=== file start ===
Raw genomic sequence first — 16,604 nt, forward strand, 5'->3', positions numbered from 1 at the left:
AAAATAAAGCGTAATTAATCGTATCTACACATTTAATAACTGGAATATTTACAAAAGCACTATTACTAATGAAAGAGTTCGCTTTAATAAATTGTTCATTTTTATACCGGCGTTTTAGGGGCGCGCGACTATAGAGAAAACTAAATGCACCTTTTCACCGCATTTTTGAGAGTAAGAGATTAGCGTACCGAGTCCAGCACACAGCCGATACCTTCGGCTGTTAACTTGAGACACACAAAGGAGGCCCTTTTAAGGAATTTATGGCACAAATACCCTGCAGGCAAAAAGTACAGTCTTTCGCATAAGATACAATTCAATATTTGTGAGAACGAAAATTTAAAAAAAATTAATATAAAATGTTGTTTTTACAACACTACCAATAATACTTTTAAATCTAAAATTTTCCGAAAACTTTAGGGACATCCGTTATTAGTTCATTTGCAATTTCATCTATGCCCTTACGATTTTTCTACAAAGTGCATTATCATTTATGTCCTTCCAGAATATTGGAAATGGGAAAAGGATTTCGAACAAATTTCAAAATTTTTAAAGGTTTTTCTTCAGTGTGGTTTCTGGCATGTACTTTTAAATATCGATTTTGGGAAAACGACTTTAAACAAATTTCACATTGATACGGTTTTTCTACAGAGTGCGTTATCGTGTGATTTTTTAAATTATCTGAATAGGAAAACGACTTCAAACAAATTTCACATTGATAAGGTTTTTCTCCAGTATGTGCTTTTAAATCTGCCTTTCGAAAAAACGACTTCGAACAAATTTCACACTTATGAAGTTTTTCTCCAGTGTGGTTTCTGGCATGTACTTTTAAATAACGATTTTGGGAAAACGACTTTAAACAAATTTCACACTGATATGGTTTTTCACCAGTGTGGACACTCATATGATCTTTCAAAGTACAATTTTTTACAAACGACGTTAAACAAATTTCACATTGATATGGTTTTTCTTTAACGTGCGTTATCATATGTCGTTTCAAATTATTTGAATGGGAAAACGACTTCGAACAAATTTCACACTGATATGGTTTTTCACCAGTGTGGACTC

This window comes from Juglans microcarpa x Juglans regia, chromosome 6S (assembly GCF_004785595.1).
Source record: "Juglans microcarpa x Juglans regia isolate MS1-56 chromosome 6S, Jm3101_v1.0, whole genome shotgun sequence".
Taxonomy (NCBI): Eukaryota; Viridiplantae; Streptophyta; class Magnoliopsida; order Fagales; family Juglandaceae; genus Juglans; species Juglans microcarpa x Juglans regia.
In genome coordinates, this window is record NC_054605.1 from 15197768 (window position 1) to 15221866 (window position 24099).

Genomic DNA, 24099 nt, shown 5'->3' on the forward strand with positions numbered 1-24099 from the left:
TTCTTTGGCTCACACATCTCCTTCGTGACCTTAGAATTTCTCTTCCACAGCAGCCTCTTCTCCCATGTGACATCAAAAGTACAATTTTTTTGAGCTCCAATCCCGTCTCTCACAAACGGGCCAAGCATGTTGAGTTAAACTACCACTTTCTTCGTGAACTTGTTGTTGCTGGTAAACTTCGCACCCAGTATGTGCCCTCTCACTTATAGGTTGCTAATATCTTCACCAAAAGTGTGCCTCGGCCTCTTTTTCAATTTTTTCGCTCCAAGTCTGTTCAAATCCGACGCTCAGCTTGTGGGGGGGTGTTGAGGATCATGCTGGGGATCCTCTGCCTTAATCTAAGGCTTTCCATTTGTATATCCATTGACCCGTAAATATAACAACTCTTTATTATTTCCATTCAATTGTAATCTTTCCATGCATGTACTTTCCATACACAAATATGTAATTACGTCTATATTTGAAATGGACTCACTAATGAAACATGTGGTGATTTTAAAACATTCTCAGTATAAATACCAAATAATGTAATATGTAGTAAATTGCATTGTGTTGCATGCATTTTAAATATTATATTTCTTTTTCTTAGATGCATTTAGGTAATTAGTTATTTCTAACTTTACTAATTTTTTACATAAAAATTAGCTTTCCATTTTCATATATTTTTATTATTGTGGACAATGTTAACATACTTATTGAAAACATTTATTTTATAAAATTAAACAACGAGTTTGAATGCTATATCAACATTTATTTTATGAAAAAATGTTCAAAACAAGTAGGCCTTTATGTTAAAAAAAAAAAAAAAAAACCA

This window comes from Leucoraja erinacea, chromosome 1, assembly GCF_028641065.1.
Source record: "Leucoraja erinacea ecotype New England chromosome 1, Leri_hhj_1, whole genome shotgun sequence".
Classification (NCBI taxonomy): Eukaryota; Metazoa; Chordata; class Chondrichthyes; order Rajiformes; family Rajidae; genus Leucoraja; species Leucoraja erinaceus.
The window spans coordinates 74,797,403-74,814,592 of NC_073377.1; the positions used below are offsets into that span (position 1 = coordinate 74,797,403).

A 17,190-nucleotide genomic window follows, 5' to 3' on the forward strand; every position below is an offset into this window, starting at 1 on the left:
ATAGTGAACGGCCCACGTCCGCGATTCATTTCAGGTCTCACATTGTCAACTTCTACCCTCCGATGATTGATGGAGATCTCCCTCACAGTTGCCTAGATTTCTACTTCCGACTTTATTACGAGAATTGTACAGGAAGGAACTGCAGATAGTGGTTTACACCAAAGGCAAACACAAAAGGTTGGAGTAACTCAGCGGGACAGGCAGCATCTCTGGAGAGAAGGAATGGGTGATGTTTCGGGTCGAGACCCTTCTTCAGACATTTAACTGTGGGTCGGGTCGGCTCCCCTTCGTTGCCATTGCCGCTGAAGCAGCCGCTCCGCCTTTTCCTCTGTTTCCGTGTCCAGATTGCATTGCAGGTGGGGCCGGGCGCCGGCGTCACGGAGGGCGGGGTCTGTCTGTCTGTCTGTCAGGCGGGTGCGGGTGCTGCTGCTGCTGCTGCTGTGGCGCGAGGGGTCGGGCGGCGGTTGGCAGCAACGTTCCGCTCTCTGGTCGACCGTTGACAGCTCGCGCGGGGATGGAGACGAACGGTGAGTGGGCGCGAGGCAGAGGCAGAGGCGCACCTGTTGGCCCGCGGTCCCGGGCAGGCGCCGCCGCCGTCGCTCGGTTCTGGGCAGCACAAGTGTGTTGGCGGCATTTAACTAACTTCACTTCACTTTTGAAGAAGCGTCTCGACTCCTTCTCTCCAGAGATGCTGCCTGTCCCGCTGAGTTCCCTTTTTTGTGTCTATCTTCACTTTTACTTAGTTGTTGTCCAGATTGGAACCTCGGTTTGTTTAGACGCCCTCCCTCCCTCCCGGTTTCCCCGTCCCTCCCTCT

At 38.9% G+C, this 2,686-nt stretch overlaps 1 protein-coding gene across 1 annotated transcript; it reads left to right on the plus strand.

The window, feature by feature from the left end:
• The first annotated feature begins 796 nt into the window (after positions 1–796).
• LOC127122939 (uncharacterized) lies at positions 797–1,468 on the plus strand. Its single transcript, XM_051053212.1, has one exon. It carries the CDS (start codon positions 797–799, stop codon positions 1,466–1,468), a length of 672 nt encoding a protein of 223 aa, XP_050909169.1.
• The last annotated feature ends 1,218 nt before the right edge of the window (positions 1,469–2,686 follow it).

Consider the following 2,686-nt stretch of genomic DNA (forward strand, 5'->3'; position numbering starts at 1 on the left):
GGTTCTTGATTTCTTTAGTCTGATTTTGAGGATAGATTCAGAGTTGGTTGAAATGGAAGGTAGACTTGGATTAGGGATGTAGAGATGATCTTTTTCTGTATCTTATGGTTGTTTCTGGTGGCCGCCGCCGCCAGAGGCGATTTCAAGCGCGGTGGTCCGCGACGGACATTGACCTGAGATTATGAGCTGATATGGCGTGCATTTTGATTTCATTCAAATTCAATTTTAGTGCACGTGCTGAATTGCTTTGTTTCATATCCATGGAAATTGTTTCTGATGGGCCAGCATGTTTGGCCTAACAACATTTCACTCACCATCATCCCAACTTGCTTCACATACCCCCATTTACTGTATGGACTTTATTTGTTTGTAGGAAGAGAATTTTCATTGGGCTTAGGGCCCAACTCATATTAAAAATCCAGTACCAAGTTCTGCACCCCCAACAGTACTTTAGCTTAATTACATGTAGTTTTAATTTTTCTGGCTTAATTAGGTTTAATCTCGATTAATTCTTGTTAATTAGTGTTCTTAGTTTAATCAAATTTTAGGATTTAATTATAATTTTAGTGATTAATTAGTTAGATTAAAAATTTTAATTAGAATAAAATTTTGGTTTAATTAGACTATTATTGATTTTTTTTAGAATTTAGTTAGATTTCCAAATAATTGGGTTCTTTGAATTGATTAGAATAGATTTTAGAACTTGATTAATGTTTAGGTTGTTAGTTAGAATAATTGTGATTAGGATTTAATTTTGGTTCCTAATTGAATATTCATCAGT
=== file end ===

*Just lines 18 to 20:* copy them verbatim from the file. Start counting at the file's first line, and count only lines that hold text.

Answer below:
• LOC127122939 (uncharacterized) lies at positions 797–1,468 on the plus strand. Its single transcript, XM_051053212.1, has one exon. It carries the CDS (start codon positions 797–799, stop codon positions 1,466–1,468), a length of 672 nt encoding a protein of 223 aa, XP_050909169.1.
• The last annotated feature ends 1,218 nt before the right edge of the window (positions 1,469–2,686 follow it).

Consider the following 2,686-nt stretch of genomic DNA (forward strand, 5'->3'; position numbering starts at 1 on the left):